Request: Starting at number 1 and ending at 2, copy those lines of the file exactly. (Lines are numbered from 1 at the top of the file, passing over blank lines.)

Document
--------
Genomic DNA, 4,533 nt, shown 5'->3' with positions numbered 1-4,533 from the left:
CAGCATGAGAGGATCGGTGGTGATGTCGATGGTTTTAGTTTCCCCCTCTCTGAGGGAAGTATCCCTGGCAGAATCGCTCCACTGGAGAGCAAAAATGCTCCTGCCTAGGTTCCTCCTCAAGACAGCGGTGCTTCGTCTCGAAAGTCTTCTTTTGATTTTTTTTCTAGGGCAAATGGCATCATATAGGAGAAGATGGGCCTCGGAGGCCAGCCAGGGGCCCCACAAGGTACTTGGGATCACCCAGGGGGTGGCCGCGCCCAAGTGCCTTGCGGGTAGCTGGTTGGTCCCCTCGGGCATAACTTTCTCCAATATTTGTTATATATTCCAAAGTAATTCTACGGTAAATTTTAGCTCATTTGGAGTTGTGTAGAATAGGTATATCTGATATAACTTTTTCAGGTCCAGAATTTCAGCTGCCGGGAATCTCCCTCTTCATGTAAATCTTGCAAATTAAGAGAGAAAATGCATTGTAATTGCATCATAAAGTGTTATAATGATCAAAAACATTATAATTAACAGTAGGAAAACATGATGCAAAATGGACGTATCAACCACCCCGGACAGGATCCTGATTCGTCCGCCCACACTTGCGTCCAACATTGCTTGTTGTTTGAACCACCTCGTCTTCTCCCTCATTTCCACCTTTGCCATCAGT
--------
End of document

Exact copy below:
Genomic DNA, 4,533 nt, shown 5'->3' with positions numbered 1-4,533 from the left:
CAGCATGAGAGGATCGGTGGTGATGTCGATGGTTTTAGTTTCCCCCTCTCTGAGGGAAGTATCCCTGGCAGAATCGCTCCACTGGAGAGCAAAAATGCTCCTGCCTAGGTTCCTCCTCAAGACAGCGGTGCTTCGTCTCGAAAGTCTTCTTTTGATTTTTTTTCTAGGGCAAATGGCATCATATAGGAGAAGATGGGCCTCGGAGGCCAGCCAGGGGCCCCACAAGGTACTTGGGATCACCCAGGGGGTGGCCGCGCCCAAGTGCCTTGCGGGTAGCTGGTTGGTCCCCTCGGGCATAACTTTCTCCAATATTTGTTATATATTCCAAAGTAATTCTACGGTAAATTTTAGCTCATTTGGAGTTGTGTAGAATAGGTATATCTGATATAACTTTTTCAGGTCCAGAATTTCAGCTGCCGGGAATCTCCCTCTTCATGTAAATCTTGCAAATTAAGAGAGAAAATGCATTGTAATTGCATCATAAAGTGTTATAATGATCAAAAACATTATAATTAACAGTAGGAAAACATGATGCAAAATGGACGTATCAACCACCCCGGACAGGATCCTGATTCGTCCGCCCACACTTGCGTCCAACATTGCTTGTTGTTTGAACCACCTCGTCTTCTCCCTCATTTCCACCTTTGCCATCAGT